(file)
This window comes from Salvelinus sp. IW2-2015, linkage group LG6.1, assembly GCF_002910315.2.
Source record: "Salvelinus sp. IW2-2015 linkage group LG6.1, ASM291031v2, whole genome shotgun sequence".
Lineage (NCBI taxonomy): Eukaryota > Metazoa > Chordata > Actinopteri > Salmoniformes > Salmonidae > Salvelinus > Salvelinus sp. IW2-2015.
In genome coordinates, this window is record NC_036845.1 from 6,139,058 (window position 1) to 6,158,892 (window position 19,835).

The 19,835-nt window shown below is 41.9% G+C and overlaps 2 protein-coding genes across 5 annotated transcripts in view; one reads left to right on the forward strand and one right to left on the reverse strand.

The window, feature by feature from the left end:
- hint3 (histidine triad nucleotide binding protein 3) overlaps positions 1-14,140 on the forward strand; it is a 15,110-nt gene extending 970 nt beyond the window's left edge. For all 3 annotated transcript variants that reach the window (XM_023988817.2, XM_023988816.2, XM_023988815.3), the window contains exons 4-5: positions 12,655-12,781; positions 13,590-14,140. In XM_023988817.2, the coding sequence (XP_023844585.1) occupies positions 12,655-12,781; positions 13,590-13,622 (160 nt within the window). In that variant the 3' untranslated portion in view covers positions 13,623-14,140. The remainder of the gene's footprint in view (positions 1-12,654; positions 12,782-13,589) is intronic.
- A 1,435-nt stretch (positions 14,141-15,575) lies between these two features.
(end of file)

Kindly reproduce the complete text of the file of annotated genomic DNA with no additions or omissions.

This window comes from Salvelinus sp. IW2-2015, linkage group LG6.1, assembly GCF_002910315.2.
Source record: "Salvelinus sp. IW2-2015 linkage group LG6.1, ASM291031v2, whole genome shotgun sequence".
Lineage (NCBI taxonomy): Eukaryota > Metazoa > Chordata > Actinopteri > Salmoniformes > Salmonidae > Salvelinus > Salvelinus sp. IW2-2015.
In genome coordinates, this window is record NC_036845.1 from 6,139,058 (window position 1) to 6,158,892 (window position 19,835).

The 19,835-nt window shown below is 41.9% G+C and overlaps 2 protein-coding genes across 5 annotated transcripts in view; one reads left to right on the forward strand and one right to left on the reverse strand.

The window, feature by feature from the left end:
- hint3 (histidine triad nucleotide binding protein 3) overlaps positions 1-14,140 on the forward strand; it is a 15,110-nt gene extending 970 nt beyond the window's left edge. For all 3 annotated transcript variants that reach the window (XM_023988817.2, XM_023988816.2, XM_023988815.3), the window contains exons 4-5: positions 12,655-12,781; positions 13,590-14,140. In XM_023988817.2, the coding sequence (XP_023844585.1) occupies positions 12,655-12,781; positions 13,590-13,622 (160 nt within the window). In that variant the 3' untranslated portion in view covers positions 13,623-14,140. The remainder of the gene's footprint in view (positions 1-12,654; positions 12,782-13,589) is intronic.
- A 1,435-nt stretch (positions 14,141-15,575) lies between these two features.